Development of the nociceptor phenotype: role of nerve growth factor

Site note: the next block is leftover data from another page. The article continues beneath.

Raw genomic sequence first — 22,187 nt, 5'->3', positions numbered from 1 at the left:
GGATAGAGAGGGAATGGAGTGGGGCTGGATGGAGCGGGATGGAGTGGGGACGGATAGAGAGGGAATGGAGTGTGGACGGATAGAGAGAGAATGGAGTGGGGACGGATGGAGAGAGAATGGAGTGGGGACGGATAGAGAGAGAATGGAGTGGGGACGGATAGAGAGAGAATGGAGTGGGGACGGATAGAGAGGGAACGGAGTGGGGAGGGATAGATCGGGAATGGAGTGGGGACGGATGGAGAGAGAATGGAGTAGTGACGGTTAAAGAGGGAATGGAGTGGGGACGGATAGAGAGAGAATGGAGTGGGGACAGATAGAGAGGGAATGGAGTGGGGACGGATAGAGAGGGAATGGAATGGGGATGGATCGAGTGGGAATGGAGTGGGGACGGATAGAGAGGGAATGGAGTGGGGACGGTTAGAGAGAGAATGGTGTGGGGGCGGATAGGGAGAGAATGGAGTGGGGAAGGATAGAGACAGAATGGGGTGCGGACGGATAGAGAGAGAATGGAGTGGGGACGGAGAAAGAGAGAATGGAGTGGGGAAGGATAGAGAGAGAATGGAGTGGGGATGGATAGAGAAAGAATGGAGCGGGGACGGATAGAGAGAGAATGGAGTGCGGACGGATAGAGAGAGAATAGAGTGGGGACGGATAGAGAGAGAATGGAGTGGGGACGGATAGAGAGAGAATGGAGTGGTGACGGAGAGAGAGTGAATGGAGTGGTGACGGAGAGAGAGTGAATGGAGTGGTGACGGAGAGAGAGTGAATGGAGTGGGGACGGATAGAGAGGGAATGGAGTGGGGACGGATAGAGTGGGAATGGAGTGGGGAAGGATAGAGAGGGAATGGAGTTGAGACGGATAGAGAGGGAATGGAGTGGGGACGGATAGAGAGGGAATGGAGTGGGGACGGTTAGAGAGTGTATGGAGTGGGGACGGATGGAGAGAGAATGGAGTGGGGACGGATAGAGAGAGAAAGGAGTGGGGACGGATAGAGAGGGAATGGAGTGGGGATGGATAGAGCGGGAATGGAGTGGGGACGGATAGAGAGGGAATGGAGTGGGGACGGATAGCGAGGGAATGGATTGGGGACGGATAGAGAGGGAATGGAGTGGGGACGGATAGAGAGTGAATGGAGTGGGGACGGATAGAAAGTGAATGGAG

The notion that specialized nociceptors exist among the afferent fibre population is a relatively recent one. Although indirect evidence for the existence of these fibres had been available for many years, it was not until much later that definitive single-unit studies revealed the presence of neurones selectively activated by stimuli that are potentially damaging to the skin. These studies in the cat clarified that there are two major groups of nociceptive afferents, one of which conducts in the Αδ conduction velocity range and the other of which conducts in the C-fibre range. The former are innervate receptors that are high-threshold mechanoreceptors (HTMs), whereas the latter are more diverse in their properties with many being sensitive to multiple modalities of stimulation (mechanical, thermal, chemical) giving rise to the name polymodal nociceptor. More recently, these two groups of fibres have been identified in the rat. This chapter focuses on the development of nociceptors, and particularly on the role of nerve growth factor (NGF) in determining the development of these sensory receptors.
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